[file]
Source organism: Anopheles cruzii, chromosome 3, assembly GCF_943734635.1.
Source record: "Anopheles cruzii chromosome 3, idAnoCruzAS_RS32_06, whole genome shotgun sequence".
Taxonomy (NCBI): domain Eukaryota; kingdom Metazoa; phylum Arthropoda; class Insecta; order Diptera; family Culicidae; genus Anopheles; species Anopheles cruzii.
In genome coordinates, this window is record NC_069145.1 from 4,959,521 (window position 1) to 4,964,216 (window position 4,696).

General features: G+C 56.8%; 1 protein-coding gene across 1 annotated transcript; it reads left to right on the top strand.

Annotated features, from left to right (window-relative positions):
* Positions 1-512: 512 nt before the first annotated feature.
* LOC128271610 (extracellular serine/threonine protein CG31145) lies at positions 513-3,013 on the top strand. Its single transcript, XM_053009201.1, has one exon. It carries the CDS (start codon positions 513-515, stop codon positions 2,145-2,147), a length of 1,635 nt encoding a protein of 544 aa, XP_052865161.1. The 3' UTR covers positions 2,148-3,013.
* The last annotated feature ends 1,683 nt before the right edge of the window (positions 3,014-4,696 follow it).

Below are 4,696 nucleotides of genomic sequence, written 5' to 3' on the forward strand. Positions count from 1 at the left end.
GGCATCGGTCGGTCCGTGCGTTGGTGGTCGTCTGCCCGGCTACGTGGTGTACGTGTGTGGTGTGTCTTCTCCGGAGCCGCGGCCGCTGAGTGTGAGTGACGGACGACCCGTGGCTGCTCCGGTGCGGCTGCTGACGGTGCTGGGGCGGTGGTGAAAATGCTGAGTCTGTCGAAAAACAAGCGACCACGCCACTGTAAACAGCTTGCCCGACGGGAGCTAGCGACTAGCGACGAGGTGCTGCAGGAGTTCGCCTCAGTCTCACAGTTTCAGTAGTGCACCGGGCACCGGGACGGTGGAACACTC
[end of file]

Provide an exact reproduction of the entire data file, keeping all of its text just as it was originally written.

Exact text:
Source organism: Anopheles cruzii, chromosome 3, assembly GCF_943734635.1.
Source record: "Anopheles cruzii chromosome 3, idAnoCruzAS_RS32_06, whole genome shotgun sequence".
Taxonomy (NCBI): domain Eukaryota; kingdom Metazoa; phylum Arthropoda; class Insecta; order Diptera; family Culicidae; genus Anopheles; species Anopheles cruzii.
In genome coordinates, this window is record NC_069145.1 from 4,959,521 (window position 1) to 4,964,216 (window position 4,696).

General features: G+C 56.8%; 1 protein-coding gene across 1 annotated transcript; it reads left to right on the top strand.

Annotated features, from left to right (window-relative positions):
* Positions 1-512: 512 nt before the first annotated feature.
* LOC128271610 (extracellular serine/threonine protein CG31145) lies at positions 513-3,013 on the top strand. Its single transcript, XM_053009201.1, has one exon. It carries the CDS (start codon positions 513-515, stop codon positions 2,145-2,147), a length of 1,635 nt encoding a protein of 544 aa, XP_052865161.1. The 3' UTR covers positions 2,148-3,013.
* The last annotated feature ends 1,683 nt before the right edge of the window (positions 3,014-4,696 follow it).

Below are 4,696 nucleotides of genomic sequence, written 5' to 3' on the forward strand. Positions count from 1 at the left end.
GGCATCGGTCGGTCCGTGCGTTGGTGGTCGTCTGCCCGGCTACGTGGTGTACGTGTGTGGTGTGTCTTCTCCGGAGCCGCGGCCGCTGAGTGTGAGTGACGGACGACCCGTGGCTGCTCCGGTGCGGCTGCTGACGGTGCTGGGGCGGTGGTGAAAATGCTGAGTCTGTCGAAAAACAAGCGACCACGCCACTGTAAACAGCTTGCCCGACGGGAGCTAGCGACTAGCGACGAGGTGCTGCAGGAGTTCGCCTCAGTCTCACAGTTTCAGTAGTGCACCGGGCACCGGGACGGTGGAACACTC